The best way to survive a shark attack is to try to hit or gouge out the shark's eyes. This may be more effective if you use something heavy as a weapon, such as a camera, driftwood or other debris.
Although many sources advise hitting the shark on the nose, the Smithsonian Magazine notes that most humans are not strong enough to deter a shark attack that way while in the water. However, it is a weaker point and striking there may help if you cannot reach the shark's eyes. The gills are also a sensitive area to strike.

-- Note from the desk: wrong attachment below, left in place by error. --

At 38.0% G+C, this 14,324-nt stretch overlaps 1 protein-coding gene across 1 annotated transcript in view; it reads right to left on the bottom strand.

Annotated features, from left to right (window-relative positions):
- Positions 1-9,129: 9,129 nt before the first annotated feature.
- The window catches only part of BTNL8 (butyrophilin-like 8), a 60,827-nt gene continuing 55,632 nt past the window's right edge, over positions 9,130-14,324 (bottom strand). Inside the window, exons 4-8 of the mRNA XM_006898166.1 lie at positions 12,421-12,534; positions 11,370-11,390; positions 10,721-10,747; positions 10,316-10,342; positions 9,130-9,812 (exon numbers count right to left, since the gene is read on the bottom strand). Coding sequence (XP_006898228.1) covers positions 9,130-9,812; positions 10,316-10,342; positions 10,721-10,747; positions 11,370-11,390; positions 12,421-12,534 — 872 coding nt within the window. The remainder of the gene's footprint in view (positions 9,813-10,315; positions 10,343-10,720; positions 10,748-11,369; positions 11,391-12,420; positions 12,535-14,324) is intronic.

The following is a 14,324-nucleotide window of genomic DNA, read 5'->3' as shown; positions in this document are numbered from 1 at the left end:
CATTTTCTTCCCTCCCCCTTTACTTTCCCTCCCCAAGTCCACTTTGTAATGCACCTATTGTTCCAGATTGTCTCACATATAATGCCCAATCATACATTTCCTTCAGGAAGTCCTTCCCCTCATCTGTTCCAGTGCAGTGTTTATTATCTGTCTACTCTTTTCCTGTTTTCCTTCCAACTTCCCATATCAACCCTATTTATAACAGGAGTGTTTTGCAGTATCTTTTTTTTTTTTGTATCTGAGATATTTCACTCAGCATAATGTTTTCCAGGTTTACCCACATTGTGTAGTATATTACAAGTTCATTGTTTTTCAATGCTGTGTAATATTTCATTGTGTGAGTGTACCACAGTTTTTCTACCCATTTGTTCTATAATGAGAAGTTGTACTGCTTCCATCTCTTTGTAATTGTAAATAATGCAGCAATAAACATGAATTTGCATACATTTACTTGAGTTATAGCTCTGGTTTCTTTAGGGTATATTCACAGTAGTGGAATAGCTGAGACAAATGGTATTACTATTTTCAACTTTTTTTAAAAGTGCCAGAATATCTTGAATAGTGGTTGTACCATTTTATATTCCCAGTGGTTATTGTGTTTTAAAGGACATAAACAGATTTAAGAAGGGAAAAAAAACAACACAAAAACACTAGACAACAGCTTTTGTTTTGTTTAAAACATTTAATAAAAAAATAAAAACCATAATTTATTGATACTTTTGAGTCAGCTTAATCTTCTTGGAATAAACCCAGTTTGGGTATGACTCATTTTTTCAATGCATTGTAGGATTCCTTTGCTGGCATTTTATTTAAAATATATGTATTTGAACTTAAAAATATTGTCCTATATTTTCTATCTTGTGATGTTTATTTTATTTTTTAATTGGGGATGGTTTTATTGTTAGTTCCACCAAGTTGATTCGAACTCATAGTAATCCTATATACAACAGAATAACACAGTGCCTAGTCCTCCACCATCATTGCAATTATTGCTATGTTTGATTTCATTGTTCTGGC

If the shark continues to attack, find a reef or other structure to back up against. Sharks often attack by swimming around their prey so they can get at all angles. Do not try to swim away from the shark, because once it has decided to attack, it is not going to give up easily, and humans cannot swim faster than sharks. If you can, shout to alert nearby swimmers and boaters.
Shark attacks are very rare, and most of the time they are accidental. Sharks mistake swimmers or surfers for more preferred prey, such as seals. In these encounters, simply try not to panic because the shark is generally going to let go soon. Playing dead may also help, although it may be difficult to play dead in the water without risking drowning.